|Photos||Video & Audio||Blogs||Statistics||Archive||Games||Mobile|
Full name Norman Michael McVicker
Born November 4, 1940, Whitefield, Radcliffe, Lancashire
Died November 19, 2008, Cleethorpes (aged 68 years 15 days)
Major teams Leicestershire, Lincolnshire, Warwickshire
Batting style Right-hand bat
Bowling style Right-arm fast-medium
Education Strand Grammar School, Manchester
|List A span||1966-1977|
Norman McVicker was an allrounder who came late to county cricket, making his name with Lincolnshire in the Minor Counties Championship, captaining them in 1967 and 1968, before signing for Warwickshire in 1969 at the age of 28. Earlier in his career he had trials with Lancashire and Derbyshire with no success.
In his first full summer at Edgbaston he took 74 wickets at 20.05, including a career-best 7 for 29 against Northamptonshire in his fifth Championship outing.
A fast-medium bowler and middle-order batsman, he lost form in 1970 but took another 74 wickets in 1971. He continued as the county's most reliable bowler, helping them to the Championship in 1972 when he was their leading wicket-taker with 63 at 23.27. But in 1973 he lost his place in the side and was surprisingly released at the end of the summer despite 54 wickets at 24.53.
He turned down a move to his native Lancashire in preference to Leicestershire where he enjoyed three successful seasons, taking 147 wickets and helping them to the County Championship - becoming one of a small group to have won titles with two counties - and Benson & Hedges Cup in 1975. His role with the bat - he made three successive fifties in the run-in - played a crucial part in their Championship success while he won the Gold Award in the B&H final for his 4 for 20.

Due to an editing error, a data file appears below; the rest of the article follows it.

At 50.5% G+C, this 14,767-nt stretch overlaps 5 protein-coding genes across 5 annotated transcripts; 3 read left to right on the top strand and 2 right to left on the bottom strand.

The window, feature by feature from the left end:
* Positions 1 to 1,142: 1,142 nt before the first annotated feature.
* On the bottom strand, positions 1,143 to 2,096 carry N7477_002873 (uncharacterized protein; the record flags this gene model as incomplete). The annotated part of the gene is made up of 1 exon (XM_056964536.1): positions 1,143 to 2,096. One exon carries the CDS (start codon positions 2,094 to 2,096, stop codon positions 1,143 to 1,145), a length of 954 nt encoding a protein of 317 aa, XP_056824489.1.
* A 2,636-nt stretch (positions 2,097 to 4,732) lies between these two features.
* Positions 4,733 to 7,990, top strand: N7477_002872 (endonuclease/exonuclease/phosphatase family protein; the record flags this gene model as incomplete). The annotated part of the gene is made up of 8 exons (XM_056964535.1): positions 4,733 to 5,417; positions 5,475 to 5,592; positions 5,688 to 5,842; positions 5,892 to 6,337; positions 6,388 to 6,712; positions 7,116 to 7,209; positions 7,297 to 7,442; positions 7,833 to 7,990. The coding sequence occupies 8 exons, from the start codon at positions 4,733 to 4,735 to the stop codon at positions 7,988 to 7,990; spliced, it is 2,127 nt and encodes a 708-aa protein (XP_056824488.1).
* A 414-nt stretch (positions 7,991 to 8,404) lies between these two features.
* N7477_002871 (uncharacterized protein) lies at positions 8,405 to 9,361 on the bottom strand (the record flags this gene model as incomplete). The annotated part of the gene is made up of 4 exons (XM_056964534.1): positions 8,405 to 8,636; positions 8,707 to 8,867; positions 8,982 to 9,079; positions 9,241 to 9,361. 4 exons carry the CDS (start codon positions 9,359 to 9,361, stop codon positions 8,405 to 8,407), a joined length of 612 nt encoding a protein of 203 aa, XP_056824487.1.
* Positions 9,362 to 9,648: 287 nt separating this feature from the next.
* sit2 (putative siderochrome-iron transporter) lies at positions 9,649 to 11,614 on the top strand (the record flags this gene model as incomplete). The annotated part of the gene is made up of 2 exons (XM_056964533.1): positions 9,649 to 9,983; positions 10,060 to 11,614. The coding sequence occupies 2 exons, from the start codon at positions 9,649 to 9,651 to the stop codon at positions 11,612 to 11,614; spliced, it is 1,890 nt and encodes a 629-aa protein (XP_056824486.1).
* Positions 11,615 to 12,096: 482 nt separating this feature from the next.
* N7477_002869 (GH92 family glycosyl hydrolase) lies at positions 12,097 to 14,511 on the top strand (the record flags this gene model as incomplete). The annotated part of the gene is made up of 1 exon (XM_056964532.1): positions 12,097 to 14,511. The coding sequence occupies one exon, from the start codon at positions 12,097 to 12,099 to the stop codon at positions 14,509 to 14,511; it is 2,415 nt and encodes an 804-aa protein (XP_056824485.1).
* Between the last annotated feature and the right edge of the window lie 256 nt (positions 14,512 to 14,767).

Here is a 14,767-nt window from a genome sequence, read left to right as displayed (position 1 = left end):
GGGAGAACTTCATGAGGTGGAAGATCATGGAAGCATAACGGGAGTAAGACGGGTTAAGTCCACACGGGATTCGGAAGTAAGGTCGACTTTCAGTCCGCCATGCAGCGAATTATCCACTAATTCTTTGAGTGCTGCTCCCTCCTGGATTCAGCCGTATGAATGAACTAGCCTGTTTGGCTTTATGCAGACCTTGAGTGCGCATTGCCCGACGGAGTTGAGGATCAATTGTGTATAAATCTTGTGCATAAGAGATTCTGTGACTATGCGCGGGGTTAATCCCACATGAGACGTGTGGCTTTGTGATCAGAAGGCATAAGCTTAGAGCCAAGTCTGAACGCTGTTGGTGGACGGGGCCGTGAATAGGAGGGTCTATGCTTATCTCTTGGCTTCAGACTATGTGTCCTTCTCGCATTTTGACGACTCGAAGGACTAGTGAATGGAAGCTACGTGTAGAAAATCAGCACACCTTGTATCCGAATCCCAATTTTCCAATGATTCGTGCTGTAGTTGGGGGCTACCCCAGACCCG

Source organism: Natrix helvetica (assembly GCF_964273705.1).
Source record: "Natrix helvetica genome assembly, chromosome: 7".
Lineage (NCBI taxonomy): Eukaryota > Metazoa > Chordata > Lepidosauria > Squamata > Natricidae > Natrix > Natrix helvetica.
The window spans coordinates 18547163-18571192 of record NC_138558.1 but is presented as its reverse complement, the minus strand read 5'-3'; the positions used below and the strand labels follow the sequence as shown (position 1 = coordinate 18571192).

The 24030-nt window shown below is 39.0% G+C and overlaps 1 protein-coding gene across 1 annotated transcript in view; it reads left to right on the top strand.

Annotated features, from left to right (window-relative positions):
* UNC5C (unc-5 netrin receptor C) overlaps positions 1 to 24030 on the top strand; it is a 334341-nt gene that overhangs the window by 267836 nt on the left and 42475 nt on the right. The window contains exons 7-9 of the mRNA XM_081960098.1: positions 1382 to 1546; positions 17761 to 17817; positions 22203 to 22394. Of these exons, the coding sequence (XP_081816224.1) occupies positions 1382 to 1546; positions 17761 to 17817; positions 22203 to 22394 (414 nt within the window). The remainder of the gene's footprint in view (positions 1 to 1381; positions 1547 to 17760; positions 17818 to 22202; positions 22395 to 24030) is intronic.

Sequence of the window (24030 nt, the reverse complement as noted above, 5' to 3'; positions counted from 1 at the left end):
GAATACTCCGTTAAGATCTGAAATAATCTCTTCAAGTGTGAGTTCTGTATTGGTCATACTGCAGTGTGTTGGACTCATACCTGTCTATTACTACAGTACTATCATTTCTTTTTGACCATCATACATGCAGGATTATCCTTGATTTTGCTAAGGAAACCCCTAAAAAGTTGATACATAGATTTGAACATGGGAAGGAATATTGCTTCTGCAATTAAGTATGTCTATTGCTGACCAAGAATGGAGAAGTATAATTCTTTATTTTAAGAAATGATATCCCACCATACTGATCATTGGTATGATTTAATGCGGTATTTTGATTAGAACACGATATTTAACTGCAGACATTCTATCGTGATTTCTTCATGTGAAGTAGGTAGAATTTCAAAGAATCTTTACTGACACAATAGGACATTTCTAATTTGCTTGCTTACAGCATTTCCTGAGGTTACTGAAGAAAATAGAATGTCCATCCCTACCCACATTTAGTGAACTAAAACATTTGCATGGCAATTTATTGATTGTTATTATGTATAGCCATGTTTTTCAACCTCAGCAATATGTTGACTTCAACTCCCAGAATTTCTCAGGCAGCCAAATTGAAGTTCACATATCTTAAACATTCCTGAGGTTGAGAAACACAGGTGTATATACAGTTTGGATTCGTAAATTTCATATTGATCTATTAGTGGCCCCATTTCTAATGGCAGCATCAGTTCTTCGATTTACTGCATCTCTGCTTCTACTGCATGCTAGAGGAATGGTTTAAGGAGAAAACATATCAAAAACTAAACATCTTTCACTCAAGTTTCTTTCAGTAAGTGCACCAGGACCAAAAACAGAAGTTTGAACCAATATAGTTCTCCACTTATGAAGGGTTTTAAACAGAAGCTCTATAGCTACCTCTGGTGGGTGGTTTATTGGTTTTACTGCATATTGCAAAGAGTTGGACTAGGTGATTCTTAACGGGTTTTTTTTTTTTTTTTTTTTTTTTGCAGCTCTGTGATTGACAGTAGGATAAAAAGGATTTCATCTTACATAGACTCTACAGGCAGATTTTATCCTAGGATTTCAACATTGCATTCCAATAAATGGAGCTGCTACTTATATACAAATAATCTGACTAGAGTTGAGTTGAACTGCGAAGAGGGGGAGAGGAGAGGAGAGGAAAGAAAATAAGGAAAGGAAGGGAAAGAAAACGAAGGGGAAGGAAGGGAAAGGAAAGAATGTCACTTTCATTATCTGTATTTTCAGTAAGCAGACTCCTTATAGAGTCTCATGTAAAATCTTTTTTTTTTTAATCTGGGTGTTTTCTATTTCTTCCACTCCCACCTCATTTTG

He retired at the end of 1976 but in late July 1977 Leicestershire sent an SOS to him, via the national press, summoning him back from holiday. He answered the call and remained in the one-day side for the rest of the summer.
Sreesanth wasn't the most likeable team-mate or opponent, but he had skill beyond doubt, which we might have seen the last of
Plays of the day from the IPL match between Mumbai Indians and Rajasthan Royals in Mumbai
Out of the shattered lives of three young men caught up in allegations of fraud, newer and stronger players must emerge
None of the other three England bowlers with 300 Test wickets - or many other of the game's finest swing merchants - could have bowled better than James Anderson at Lord's
Royal Challengers began the season in full steam, but failed to replicate their consistency away from home
The eight-over dash between Bangalore and Chennai was as close as cricket played on the field can get to cricket played on smartphone apps
Safe & simple online money transfer. Apply Now!
Available now at Cricshop